Trailers from Hell

    The first video that was posted on this youtube channel was Joe Dante's introduction for the movie Gremlins to film fans in France for the Cinenasty series back in 2011.
  22. BLACHEFAN

    Trailers from Hell

    This week on Trailers from Hell, Night of the Following Days.
  23. BLACHEFAN

    Guest Programmers and their Films

    Who would you want to be a guest programmer on TCM to share their favorite movies that have influenced their career or are films that they enjoyed?
  24. BLACHEFAN

    Svengoolie

    This Saturday on Svengoolie, in a departure from Horror movies, Sven will bring in a bizarre movie that feels like a horror movie that give more kids nightmares in its original release. It's Dr. Seuss' The 5,000 Fingers of Dr. T (1953), Starring: Hans Conreid in the lead role. Saturday at 8:00/7:00 central on MeTV.
  25. BLACHEFAN

    Time Out 100 Best Animated Films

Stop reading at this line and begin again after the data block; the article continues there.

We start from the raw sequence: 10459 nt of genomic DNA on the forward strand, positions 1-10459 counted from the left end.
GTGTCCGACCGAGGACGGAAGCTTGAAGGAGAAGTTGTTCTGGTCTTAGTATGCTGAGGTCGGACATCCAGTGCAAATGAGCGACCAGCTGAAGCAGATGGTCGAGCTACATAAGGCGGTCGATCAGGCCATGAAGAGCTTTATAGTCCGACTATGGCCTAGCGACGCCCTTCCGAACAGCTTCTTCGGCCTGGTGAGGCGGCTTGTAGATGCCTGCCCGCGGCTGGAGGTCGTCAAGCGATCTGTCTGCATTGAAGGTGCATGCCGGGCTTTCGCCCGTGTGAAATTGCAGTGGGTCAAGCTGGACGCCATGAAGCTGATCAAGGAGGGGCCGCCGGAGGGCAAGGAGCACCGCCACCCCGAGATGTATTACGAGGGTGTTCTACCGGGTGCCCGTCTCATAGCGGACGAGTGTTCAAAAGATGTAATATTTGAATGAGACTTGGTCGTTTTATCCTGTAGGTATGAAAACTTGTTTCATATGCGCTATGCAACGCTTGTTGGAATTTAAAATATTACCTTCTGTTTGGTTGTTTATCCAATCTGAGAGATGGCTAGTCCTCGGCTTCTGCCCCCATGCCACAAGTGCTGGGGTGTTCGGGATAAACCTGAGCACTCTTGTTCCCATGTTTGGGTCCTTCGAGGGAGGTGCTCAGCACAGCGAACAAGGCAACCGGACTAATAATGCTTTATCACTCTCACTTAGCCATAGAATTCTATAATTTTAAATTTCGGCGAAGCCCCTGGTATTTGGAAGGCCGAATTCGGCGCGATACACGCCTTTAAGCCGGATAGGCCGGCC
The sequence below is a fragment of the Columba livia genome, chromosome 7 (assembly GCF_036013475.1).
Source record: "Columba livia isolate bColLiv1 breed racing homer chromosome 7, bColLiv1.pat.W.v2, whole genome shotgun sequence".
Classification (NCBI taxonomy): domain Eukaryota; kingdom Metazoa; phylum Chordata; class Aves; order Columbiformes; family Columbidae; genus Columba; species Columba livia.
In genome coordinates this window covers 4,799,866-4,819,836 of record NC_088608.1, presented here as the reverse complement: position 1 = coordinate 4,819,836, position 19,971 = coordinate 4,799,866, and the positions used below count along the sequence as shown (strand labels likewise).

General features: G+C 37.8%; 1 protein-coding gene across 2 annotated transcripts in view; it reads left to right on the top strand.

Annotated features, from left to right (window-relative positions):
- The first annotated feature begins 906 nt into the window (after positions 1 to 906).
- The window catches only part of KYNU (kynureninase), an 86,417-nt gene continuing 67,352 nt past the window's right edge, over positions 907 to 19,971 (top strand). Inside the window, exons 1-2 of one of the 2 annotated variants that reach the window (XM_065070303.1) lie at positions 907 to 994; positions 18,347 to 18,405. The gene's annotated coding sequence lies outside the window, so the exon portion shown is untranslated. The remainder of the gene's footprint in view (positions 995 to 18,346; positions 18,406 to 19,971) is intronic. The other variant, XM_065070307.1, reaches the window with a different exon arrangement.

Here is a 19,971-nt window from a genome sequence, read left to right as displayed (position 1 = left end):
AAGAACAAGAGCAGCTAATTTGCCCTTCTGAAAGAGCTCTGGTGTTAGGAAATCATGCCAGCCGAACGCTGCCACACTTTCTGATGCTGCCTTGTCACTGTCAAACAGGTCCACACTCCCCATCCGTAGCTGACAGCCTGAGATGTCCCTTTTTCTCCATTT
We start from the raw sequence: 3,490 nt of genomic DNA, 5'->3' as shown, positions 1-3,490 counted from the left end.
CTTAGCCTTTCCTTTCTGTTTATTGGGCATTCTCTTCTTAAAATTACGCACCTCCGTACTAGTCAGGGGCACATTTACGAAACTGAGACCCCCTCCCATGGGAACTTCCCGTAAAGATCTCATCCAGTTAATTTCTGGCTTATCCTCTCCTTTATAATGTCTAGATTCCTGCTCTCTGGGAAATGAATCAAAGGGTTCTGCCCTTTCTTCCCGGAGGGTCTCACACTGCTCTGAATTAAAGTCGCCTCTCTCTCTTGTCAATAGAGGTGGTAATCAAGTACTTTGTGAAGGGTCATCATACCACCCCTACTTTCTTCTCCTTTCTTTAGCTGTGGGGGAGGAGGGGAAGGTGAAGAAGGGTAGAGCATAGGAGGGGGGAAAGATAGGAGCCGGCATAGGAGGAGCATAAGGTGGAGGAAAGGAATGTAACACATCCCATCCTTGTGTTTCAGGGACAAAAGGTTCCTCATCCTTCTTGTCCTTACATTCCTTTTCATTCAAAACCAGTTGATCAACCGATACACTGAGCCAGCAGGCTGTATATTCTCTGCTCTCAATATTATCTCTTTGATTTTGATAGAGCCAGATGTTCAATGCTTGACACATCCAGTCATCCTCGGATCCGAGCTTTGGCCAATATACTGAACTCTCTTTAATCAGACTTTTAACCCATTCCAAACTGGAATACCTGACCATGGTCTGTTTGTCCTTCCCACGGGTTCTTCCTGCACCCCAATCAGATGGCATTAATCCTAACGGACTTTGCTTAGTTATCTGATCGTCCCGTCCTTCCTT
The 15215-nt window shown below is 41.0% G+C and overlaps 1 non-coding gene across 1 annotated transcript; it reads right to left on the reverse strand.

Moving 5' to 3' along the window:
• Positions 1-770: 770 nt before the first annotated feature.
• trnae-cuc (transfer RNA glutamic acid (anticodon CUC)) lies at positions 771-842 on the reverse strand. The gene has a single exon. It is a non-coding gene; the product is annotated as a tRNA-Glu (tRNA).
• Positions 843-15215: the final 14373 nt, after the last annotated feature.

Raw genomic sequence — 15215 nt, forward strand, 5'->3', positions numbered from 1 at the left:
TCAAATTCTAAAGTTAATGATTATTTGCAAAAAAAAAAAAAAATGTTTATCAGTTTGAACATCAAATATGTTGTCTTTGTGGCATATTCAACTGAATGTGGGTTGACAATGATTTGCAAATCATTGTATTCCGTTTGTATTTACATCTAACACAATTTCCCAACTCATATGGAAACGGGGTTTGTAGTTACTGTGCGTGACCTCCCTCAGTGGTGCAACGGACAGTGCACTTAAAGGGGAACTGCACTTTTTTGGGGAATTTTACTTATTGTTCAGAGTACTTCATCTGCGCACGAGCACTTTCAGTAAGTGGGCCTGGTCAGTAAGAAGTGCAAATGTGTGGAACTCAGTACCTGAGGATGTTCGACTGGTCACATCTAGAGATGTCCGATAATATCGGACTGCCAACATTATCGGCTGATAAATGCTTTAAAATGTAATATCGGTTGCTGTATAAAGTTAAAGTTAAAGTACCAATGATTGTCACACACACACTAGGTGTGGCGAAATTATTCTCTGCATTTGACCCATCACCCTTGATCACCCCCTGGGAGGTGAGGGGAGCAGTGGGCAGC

Back in August 2014, Time Out part of Time Magazine came up with a list of their favorite movies from 100 to 1. And below me is the list of these 100 films selected by the critics, animators and film fans and their critiques. 100. Peter Pan (1953) Directors: Clyde Geronimi, Wilfred Jackson and Hamilton Luske Best quote: ‘But Mother, I don’t want to grow up!’ Defining moment: Peter leads Wendy and her siblings across the London night sky. Parents, do you know where your children are? Maybe they’re following mischievous spirit Peter Pan past the second star and straight on to Neverland, where kids can be kids to their hearts’ content. The sight of grown men threatening children with cutlasses and even a ticking bomb makes this occasionally uncomfortable viewing today (and its dubious treatment of the crimson-hued Native Americans is hard to forgive). But while definitely from a more innocent age, the comedy still plays: Blustery Captain Hook remains an endearingly fallible bad guy, hotly pursued by an ever-ravenous crocodile, while the vigorous action throughout suggests that the Disney team had one eye on Warner Bros.’ Looney Tunes output. It’s somewhat superficial overall, but still the best adaptation of Barrie’s play, perennially unlucky onscreen. Trevor Johnston 99. Millennium Actress (2001) Director: Satoshi Kon Best quote: ‘It’s the key to the most important thing in life.’ Defining moment: When we first realize Chiyoko’s memories and movies are blurred into one. A fictional reclusive screen legend recalls how she embarked upon a lifelong romantic quest to track down the rebel artist who captured her young girl’s heart. Was she hopelessly deluded, or in the throes of a grand passion many of us will never be fortunate enough to experience? So strong are her memories that her devoted interviewer (and his nonplussed cameraman) find themselves sucked into her past, where personal travails and melodramatic film roles intermingle via ‘Perfect Blue’ auteur Kon’s dizzying narrative transitions. The sheer single-mindedness of Chiyoko’s journey almost traps the movie in a groove, yet Kon saves the day with some thought-provoking final-reel reveals, by which point the sheer audacity of his fluidly imaginative direction and loving re-creation of Japanese screen history – from samurai swashbucklers to modern sci-fi epics – has long since cast their spell. Trevor Johnston 98. Feherlofia (1981) Director: Marcell Jankovics Best quote: ‘Tell your mother to breast-feed you for another seven years, then you’ll be able to pull out the tree single-handed.’ Defining moment: When an animated film starts with a hallucinogenic birthing scene, you know you’re not in Kansas anymore. Any director who has written 15 books on folklore takes his ancient legends seriously, and in Magyar maestro Marcell Jankovics’s full-on fable, three princes ignore the king’s warning about ‘the lock which must not be opened.’ All hell (literally) breaks loose, and a white mare goddess spawns three human sons – who subsequently take the fight back to the underworld. An archetypal saga involving daunting trials of endurance, it unfolds in a Day-Glo visual style suggesting Kandinsky’s colorful curves, Matisse’s cutouts and way too many prog-rock album covers. It is unlike anything else in the world, ever, which makes this a must-see, though the sheer brutality with which Treeshaker, Stonecrumbler and Ironrubber press through the pit of Hell and back may make this just a bit too heavy-duty for sensitive younger viewers. Trevor Johnston 97. Perfect Blue (1997) Director: Satoshi Kon Best quote: ‘The Internet? That’s popular at the moment. What is it?’ Defining moment: The sight of Mima’s alter ego skipping in midair from lamppost to lamppost would freak anyone out. The pressures of career choices and the threat of a murderously obsessive fan loosen former pop star Mima’s grasp on reality, in a story that explores the dehumanizing effects of the entertainment industry. ‘Perfect Blue’ also shows how that same industry makes vulnerable women complicit in their own sexual exploitation. This startling first feature reminds us of the immense talent the anime universe lost when director Satoshi Kon succumbed to cancer at 46. No one else would even have thought of doing this intense psychodrama as an animated feature – the source material’s not dissimilar to ‘Black Swan’ – and surely only Kon had the visual skills to transfer the disturbingly fragmented mise en scène of a Polanski or an Argento into animated form. The outcome is dark, mesmerizing, but also controlled and coherent in a way the hyperimaginative Kon never quite managed again. Trevor Johnston 96. Nausea of the Valley of the Wind (1984) Director: Hayao Miyazaki Best quote: ‘Man and insect cannot live together!’ Defining moment: The glow of the rampaging insects’ hate-filled red eyes lines the horizon. Miyazaki’s first film based on his own original material is a major statement of intent. The man doesn’t just tell stories; he creates entire worlds. That sense of total immersion pays dividends here. It’s truly shocking when the eponymous heroine’s peaceful agrarian community comes under attack from a warmongering nation whose aggressive expansion plans could completely unbalance the postapocalyptic environment, where deadly giant insects lurk in the so-called Sea of Decay. Just as ‘Star Wars’ did before it, the film thrillingly shows how one individual’s distinctive perceptions can affect events on a cosmic scale, yet the triumph here is the insistence on endeavoring to resolve mankind’s fate rather than deploy more destruction. Looking to discover early Miyazaki? Start with this epic saga of conflict and compassion. Trevor Johnston 95. Little Otik (2000) Director: Jan Svankmajer Best quote: ‘He’s our child and we have to stick by him through thick and thin.’ Defining moment: When the baby devours his own father: Svankmajer never lets Freud get the better of him. Adapted from a Czech folktale, Svankmajer’s gleefully wicked satire depicts how far a childless couple go to satisfy their parental impulses. After the husband finds a tree stump shaped a little like a human baby, he cleans it up and presents it to his wife, but she soon comes to believe it’s actually their child. Such is her devotion that it somehow brings the thing to life, and its increasingly insatiable appetite has to be dealt with – by any means necessary. With his customary mix of live action and stop-motion animation, Svankmajer explores the more lethally destructive aspects of familial affection and loyalty; at once nightmarish, grotesque and genuinely subversive, the film is also savagely funny as the solipsistic monster grows and grows. Geoff Andrew 94. Night on the Galactic Railroad (1985) Directors: Gisaburo Sugii and Arlen Tarlofsky Best quote: ‘I’m going to be just like that scorpion...’ Defining moment: An old woman sings ‘Nearer, My God, to Thee’ in the most cracked and haunting voice imaginable. Kenji Miyazawa’s 1927 novel is a standard text for Japanese schoolchildren but remains virtually unknown elsewhere. Combining eerie Christian mysticism, awestruck pseudoscience and bleak realism, the book follows two put-upon schoolboys, Giovanni and Campanella, as they board the titular train to the stars and beyond. Anime directors Gisaburo Sugii and Arlen Tarlofsky made one major change when they adapted Miyazawa’s work for the screen: They replaced all the central human characters with cute anthropomorphized kittens. But if their intention was to make the story more appealing to youngsters, they were way off. With its meditative pace, unstructured plotting, and rambling, often incomprehensible discourses on morality and mortality, this is about as kid-friendly as a morning in church. For those with patience, however, it is a beautiful, frequently enlightening trip. Tom Huddleston 93. Kirikou and the Sorceress (1998) Director: Michel Ocelot Best quote: ‘Why are you mean and evil?’ Defining moment: Any time Kirikou’s tiny legs scamper across the savannah. French director Michel Ocelot, whose deliberately simple visual style celebrates the power of the silhouette, grew up in Guinea, and manages the rare feat (for a Western filmmaker) of telling a rural African tale without patronising his subject matter. Instead, the action proceeds with the patience and confidence of a fable, as plucky Kirikou wisely refuses to accept the rule of fear exerted by the stern sorceress Karaba over his home village. Adults will pick up on the political analogy with the continent’s dictatorial rulers, but younger viewers are more likely to be mesmerized by the courage and resilience of the pint-size protagonist. Yes, there’s realistic and entirely nonsexual nudity in the imagery here, but it would be a shame to let Anglo-Saxon prudery stop this delightful film from becoming a much-loved family classic. Trevor Johnston 92. James and the Giant Peach (1996) Director: Henry Selick Best quote: ‘Try looking at it another way.’ Defining moment: The eponymous peach is set free from its tree and rolls to freedom, leaving much bewilderment in its wake. Many filmmakers have struggled to nail the blend of the whimsical and the macabre in Roald Dahl’s inimitable children’s fiction. Oddly, the ones who succeed best are those who put their own creative personality first: Nicolas Roeg, Wes Anderson and, in this winningly surreal take on Dahl’s least overtly filmable work, Henry Selick. The ‘Nightmare Before Christmas’ director’s Gothic-style puppetry and doleful sense of humour are ideally suited to this initially melancholy, increasingly manic tale of a lonely young orphan whose life takes a turn for the better when he boards a giant peach bound for New York and populated with lovable mutant bugs. Short, strange and bookended with live-action sequences scarcely less cartoonish than the rest, it’s a fond but inventive tribute to a great storyteller. Guy Lodge 91. Gulliver's Travels (1939) Director: Dave Fleischer Best quote: ‘There’s a g-g-giant on the b-b-beach!’ Defining moment: Lilliputian ingenuity and effort transport their new arrival back to the royal castle. The achievements of the Fleischer brothers (director Dave and producer Max) have long been overshadowed by Walt Disney, yet they invented many key animation techniques, brought sound to the medium, and found wide audiences for their Betty Boop, Popeye and Superman shorts. Still, Disney’s 1937 ‘Snow White’ was a game-changer, and the Fleischers responded with their own animated feature, which took the more family-friendly elements from Swift’s caustic original and delivered an upbeat story in which shipwrecked sailor Gulliver intervenes in the senseless conflict between tiny rival nations over the music at a forthcoming royal wedding. The operetta-influenced warbling hasn’t worn especially well, and the knockabout comedy lacks subtlety, yet the thought-through detail with which the Fleischers imagine Lilliput’s micro fixtures and fittings still impresses. A worthwhile reminder that Disney didn’t have it all its way. Trevor Johnston 90. Goodbye Mr. Christie (2011) Director: Phil Mulloy Best quote: ‘That villain’s **** is huge!’ Defining moment: When our hero Mr Christie accidentally kills God. Well, He was disguised as a spider. How’s this for a plot synopsis? After being seduced by a studly French sailor, straitlaced upper-middle-class father, husband and unwitting reality-TV star Mr Christie goes insane and decides to dig a hole to Australia in the garden. Emerging in the Tokyo subway system by mistake, Mr Christie inadvertently murders God and is exiled to the land of the dead, where he meets Adolf Hitler, Jesus and Dracula. Sadly, just as he’s starting to get a handle on things, the local parish priest decides to rape Mrs Christie, leading to the destruction of the universe. Part of artist and animator Phil Mulloy’s ongoing Christie series (which has so far consisted of 12 shorts and two features, with another in the pipeline), ‘Goodbye Mr Christie’ utilises ultraminimalist animation, computer-modulated deadpan voices and a dry, mordant wit to create something that is at once enlightening, aggravating, strangely moving and extremely funny. Tom Huddleston 89. ParaNorman (2012) Directors: Chris Butler and Sam Fell Best quote: ‘Can’t you be like other kids your age?’ Defining moment: Norman attempts to wrench a book of spells from the rigor-mortis-stiff grasp of a corpse. If, in a few years’ time, a generation of teenagers develops an unhealthy fixation with wearing black and the undead, point the finger of blame at ‘ParaNorman’. Never has a kids’ film been so gloriously ghoulish. Our hero is a horror-film-obsessed 11-year-old called Norman (nicknamed Ab-Norman by the kids at school, who graffiti ‘freak’ on his locker). Norman can see ghosts – which terrifies his meat-and-potatoes dad, who’s worried that his son will grow up into ‘limp-wristed hippie stuff’. The second stop-motion animation from the studio Laika (after 2009’s ‘Coraline’), ‘ParaNorman’ was brought lovingly to life, with up to 300 people working on it at a time, and 3-D printers to animate characters’ faces. The detail, down to the zombies’ tombstone teeth, is stunning. Cath Clarke 88. Ernest and Celestine (2012) Directors: Stéphane Aubier, Vincent Patar and Benjamin Renner Best quote: ‘If you don’t eat me, I’ll give you whatever you most want in the world.’ Defining moment: Parallel court cases above and below ground, as Ernest and Celestine try their best to end bear-mouse apartheid. Stéphane Aubier and Vincent Patar came to prominence with the deliciously absurd, aptly titled ‘A Town Called Panic’, to which this more conventionally visualized heart-warmer seems positively Disneyesque by comparison – if Disney made off-kilter political allegories involving bohemian bears and tooth-collecting mice on the fringes of society, all rendered in delicate watercolor tones. A dark-horse Oscar nominee in 2014, this adorable oddity was big in France, but has yet to find the English-speaking audience it deserves; perhaps a new Forest Whitaker–featuring dub will make the difference. In its current form, however, it’s as pretty and as quintessentially Gallic as a plate of pastel-colored macarons, though with a sharper bite than you might expect. Guy Lodge 87. The Bugs Bunny/Road-Runner Movie (1979) Directors: Chuck Jones and Phil Monroe Best quote: ‘Duck season! Wabbit season! Duck season! Wabbit season!’ Defining moment: Too many to choose from, but the Wagner-inspired ‘What’s Opera, Doc?’ will make your jaw drop. The only conceivable reason why this roundup of the best Warner Bros. shorts isn’t higher on this list is because so few are aware of its existence. Released briefly into theaters in 1979, the film opens with Bugs Bunny in scholarly mode, looking back over the history of the chase movie from the earliest silents to the present day. Cue a cavalcade of some of the most insanely inventive, vigorously intelligent, wildly subversive and mind-bendingly bizarre skits and spoofs ever seen on film. The highlights are now part of our culture: Elmer Fudd going toe-to-toe with Bugs in ‘Rabbit Fire’; Daffy Duck berating his own animator in the dizzying ‘Duck Amuck’; the surly appearance of Marvin the Martian in ‘Duck Dodgers in the 24½th Century’. But where else can you find them all in one place? We don’t use the word genius lightly, but this qualifies. Tom Huddleston 86. The Tale of the Fox (1930) Directors: Irene Starewicz and Wladyslaw Starewicz Best quote: ‘Sir, I demand compensation for a cold, a nervous breakdown and some stolen hams.’ Defining moment: The silver-tongued, rascally fox talks his way out of the hangman’s noose. Wes Anderson acknowledged ‘The Tale of the Fox’ as the biggest single influence on the look of ‘Fantastic Mr Fox’. Watching the 1930 French film today (you can see it in full on YouTube), it’s astonishing how fresh and modern it is. Codirector Wladyslaw Starewicz pioneered stop-motion animation, creating the elegant world of ‘The Tale of Fox’ with his daughter Irene. Fast, funny and anarchic, ‘The Tale of the Fox’ is as giddily inventive as Pixar, and as charming as Wallace and Gromit. But no film today could get away with being this deliciously and subversively cynical. In another kids’ film, the crafty, cunning fox would get his comeuppance. Not here. After a string of dastardly crimes, Monsieur Fox is hauled in front of the king of beasts, a chin-stroking lion, only to cheat his way to freedom. Bravo. Cath Clarke 85. Coonskin (1975) Director: Ralph Bakshi Best quote: ‘Harlem. Yeah! The pot of smack at the end of the rainbow. No more happy-actin’, back-bustin’. Harlem!’ Defining moment: A naked obese preacher who claims he’s the black Jesus shoots holes in photos of John Wayne, Richard Nixon and Elvis Presley. After introducing drug use, salty street talk and working genitalia into his scandalous first feature, ‘Fritz the Cat’, Ralph Bakshi really caused a stir with this caustic look at race relations, featuring three animated brothers in conflict with both phony revolutionaries and the New York Mafia. Notwithstanding the white and gay characters (just as caricatured as the black ones), racial-equality groups were appalled and the film was barely released, later emerging on DVD under the more benign title ‘Street Fight’. Viewed in retrospect – and putting aside the Tarantino argument of whether a white writer-director has the right to use the n-word so liberally – it’s possible to see Bakshi attempting a strong statement about the subjugation of African-Americans, but undermining himself by using the worst stereotypes of preachers, pimps and whores to make his point. Trevor Johnston 84. Castle in the Sky (1986) Director: Hayao Miyazaki Best quote: ‘The crystal should remind us that we come from the earth and to the earth we must return.’ Defining moment: The destructive power of a giant robot signals the ominous threat of Laputan technology. For the very first Studio Ghibli production, writer-director Miyazaki stepped forward boldly with fleets of lovingly realised vintage flying machines. The film traces the story of a young girl wondering whether the glowing crystal passed to her as a family heirloom will lead her to the legendary flying city of Laputa. If the tale then proceeds along expected lines, the exhilaration of the myriad chase sequences and aerial dogfights remains a marvel (not least given the rudimentary technology available to the Ghibli animators at the time). Also, a strong, ecologically aware undertow adds ballast to otherwise slightly two-dimensional villains. As such, it’s not as thematically rich as Miyazaki’s best (those titles are coming up), but the sheer imagination on view as the camera navigates the richly thought-out Laputa cityscape is obviously the product of a true visionary. Trevor Johnston 83. Ghost in the Shell (1995) Director: Mamoru Oshii Best quote: ‘I am a living, thinking entity who was created in the sea of information.’ Defining moment: Our security-agent heroine pulls the connectors from her neck and we realize she’s a cyborg. Among the first Japanese anime features to be released theatrically in the West, this remarkable vision of the networked future arrived when most of us were barely aware of the Internet. As an elite cybercrime squad hunts down a dangerous hacker known as the Puppetmaster (who’s active online yet elusive in the real world), the story is also an opportunity to wonder if a character is still human when its body is a patchwork of cyborg limbs, and its memories a catalog of information open to manipulation. It’s more a think piece than a thriller, and you can certainly see the roots of the ‘Matrix’ trilogy here. A ‘Blade Runner’–like noir atmosphere still compels, meshing beautifully with Kenji Kawai’s electro-organic score to convey the aching melancholy of being connected to everything, yet remaining utterly alone. Trevor Johnston 82. Alice in Wonderland (1951) Directors: Clyde Geronimi, Wilfred Jackson and Hamilton Luske Best quote: ‘If I had a world of my own, everything would be nonsense. Nothing would be what it is, because everything would be what it isn’t.’ Defining moment: Alice disappearing down the rabbit hole is only the beginning of the weirdness. Walt Disney had long had his eyes on adapting Lewis Carroll, and when he did so, the results were faithful enough to qualify as one of the studio’s strangest offerings. Evoking the books’ original John Tenniel illustrations but with more than a touch of Disney cuteness, the film as a whole is in thrall to Carroll’s singular visual imagination and his play with language. But it doesn’t quite know how to turn dotty schoolgirl Alice’s episodic odyssey following the white rabbit into anything resembling a satisfying story. One can only imagine what apple-pie audiences thought of it at the time, besieged by hookah-puffing caterpillars, hallucinogenic mushrooms, the Mad Hatter’s tea party and an evidently psychotic Queen of Hearts. It was subsequently a late-night favorite among the herbally assisted. Trevor Johnston 81. Robin Hood (1973) Director: Wolfgang Reitherman Best quote: ‘Oh, he’s so handsome... just like his reward posters.’ Defining moment: The opening tune sung by ‘King of the Road’ balladeer Roger Miller sets the scene perfectly, with laid-back country charm and wheezy gags. Disney may be infamous for manhandling the world’s finest folktales into moralistic all-American parables (see also ‘The Sword in the Stone’, ‘Aladdin’, ‘Mulan’, etc.), but there are times when it really works. ‘Robin Hood’ is a fine example: The ‘Jungle Book’ director Wolfgang Reitherman’s decision to transplant hokey, cowpokey Western movie tropes to Ye Olde England should have led to disaster, but the resulting film is so sweet-natured, so casual, so doggone friendly that it becomes impossible to resist. The minuscule budget meant that entire sequences and characters were lifted wholesale from earlier Disney hits (just think of Little John as a brown Baloo), but somehow this only adds to the film’s unpretentious, shaggy-dog charm. Tom Huddleston 80. The Lord of the Rings (1978) Director: Ralph Bakshi Best quote: ‘My precious…’ Defining moment: The attack at the ford by Rotoscoped Black Riders is truly unnerving. First, let’s get the standard complaints out of the way: Yes, it can be a bit goofy, and some of the voices are way off (whose bright idea was it to cast C-3PO Anthony Daniels as Legolas?). And yes, it unexpectedly stops halfway through, with Frodo and Sam still lost in the wild and the Riders of Rohan beating back the orc army at Helm’s Deep (a conclusion was actually shot for TV, without Bakshi’s involvement, but the less said about that the better). But please, let’s focus on the positives, and there are many. The characterization is simple but effective: We’d say that Sam Gamgee is more wholesomely Tolkienish here than in the Jackson version. The action scenes are genuinely gripping, especially the climactic battle. And most of all, the visual style is just glorious, from the ornate, convincingly twisted woods of Fangorn to those utterly unique Rotoscoped Ringwraiths. Tom Huddleston 79. The King and the Mockingbird (1980) Director: Paul Grimault Best quote: ‘Attention: A charming shepherdess and a worthless little chimney sweep are being hunted by His Majesty the King’s police.’ Defining moment: A giant robot under the mockingbird’s control frees a young chicken from its cage, before smashing said cage with its fist. If you chucked Disney characters into a sci-fi setting and sprinkled in a dose of French lyricism, you might end up with something like ‘Le Roi et L’Oiseau’. The film, scripted by poet Jacques Prévert and loosely based on a Hans Christian Andersen tale, tells the story of a detestable king brought down by arrogance and the machinations of his own paintings (trust us, it makes sense when you watch it). Ostensibly a kids’ flick, it doubles as a cautionary tale about the dangers of totalitarianism – the king’s absurdly ornate palace brings to mind the Bavarian castles beloved of the Nazis, whose regime had barely collapsed when Prévert and Paul Grimault began scripting it in 1948. But above all, it’s a great yarn, at once warm and sharply satirical, all 32 tortuous years of its production visible in the glorious attention to detail. Alex Dudok De Wit 78. Kung Fu Panda (2008) Directors: Mark Osborne and John Stevenson Best quote: ‘Yesterday is history, tomorrow is a mystery, but today is a gift. That is why it is called the present.’ Defining moment: The beautiful prologue sequence, playing on Chinese shadow-puppet traditions. Jack Black’s public profile was on the verge of hitting full saturation when this knockabout, action-packed tribute to Chinese martial-arts flicks was released. Its huge success may have been instrumental in pushing Black over the line from lovable manchild to omnipresent irritation. It’s a shame, because ‘Kung Fu Panda’ really is inventive and enjoyable, and much of its success is due to Black, whose overweight, ever-eager hero, Po, is the big, soft heart of the movie. It could be argued that the film goes slightly overboard on the voice casting – Dustin Hoffman, Angelina Jolie, Seth Rogen, Ian McShane and, somewhat inevitably, Jackie Chan all chime in – but luckily, ‘Kung Fu Panda’ has the witty script to support their celebrity weight. Tom Huddleston 77. Faust (1994) Director: Jan Svankmajer Best quote: ‘How comes it then that thou art now out of hell with me?’ Defining moment: The scene showing a baby’s rapid journey through childhood and adulthood to death is Svankmajer’s Claymation at its best. Svankmajer’s second feature reimagines the Faust story with reference to Marlowe, Goethe, Gounod, Freud, folk legend – and his own extremely fertile invention. A nondescript everyman (Petr Cepek) emerging from a crowded Prague subway is handed a map with a spot marked X; the next day he visits the place, a dressing room in an abandoned theater, where he unthinkingly transforms himself into Faust and sinks into a sinister realm of arcane spells, alchemy and tricky negotiations with Lucifer. The man’s seemingly inexorable descent toward annihilation is conveyed by an expertly executed blend of live action, puppetry, Claymation and other forms of filmic trickery. As ever with Svankmajer’s work, the underlying pessimism of the story and characterization are balanced by the director’s mischievously witty delight in the absurd. Geoff Andrew 76. Coraline (2009) Director: Henry Selick Best quote: ‘They say even the proudest spirit can be broken... with love.’ Defining moment: Coraline’s first, dizzying adventure in the night garden, with its exploding flowers, fountains and mechanical grasshoppers. Director Henry Selick and author Neil Gaiman were an inspired match: two hugely talented, totally idiosyncratic artists who worked like catnip on kids with a somewhat dark turn of mind. So far, this is their only collaboration, an adaptation of Gaiman’s 2002 novel, about a girl whose drab new life in a remote cottage with her parents gains a little spark when she discovers a mysterious door into another world. Selick’s film utilises the same fabric-and-thread stop-motion style as his earlier success ‘The Nightmare Before Christmas’, but jettisons that film’s relatively cheery goths-get-festive ethos for something far more twisted and bleak, a mournful meditation on parental responsibility and childish selfishness. Selick’s attempts to shoehorn in Gaiman’s sprawling gallery of characters doesn’t entirely work, and the film can be hard to warm to. But the visuals are breathtaking, from a pulsating, womblike corridor into the ‘button world’, to a series of terrifyingly monstrous transformations. Tom Huddleston 75. Paprika (2006) Director: Satoshi Kon Best quote: ‘Isn’t it wonderful to see inside a friend’s dream as if it were your own?’ Defining moment: The opening scene moves from a surreal chase sequence to playback of the same dream images now stored on computer. It’s called the DC Mini, a flimsy headset that records our dreams as video files. There’s consternation at the research unit when one of the prototypes goes missing. Soon the very fabric of reality tears when the addled psyches of the scientific team and investigating cop take physical form. The last completed feature of the ill-fated Kon (lost to cancer at 46) exemplifies his uniqueness and his foibles, since the supernova of weirdness bursting from the characters’ imaginations is something to behold: fridges on the march, giant robots at large, a psycho-cutie Japanese doll. While the plot itself makes very little sense, Kon’s depiction of flexible reality inside others’ dreams parallels Christopher Nolan’s ‘Inception’, and his mind-**** cavalcade truly has to be seen to be believed. Trevor Johnston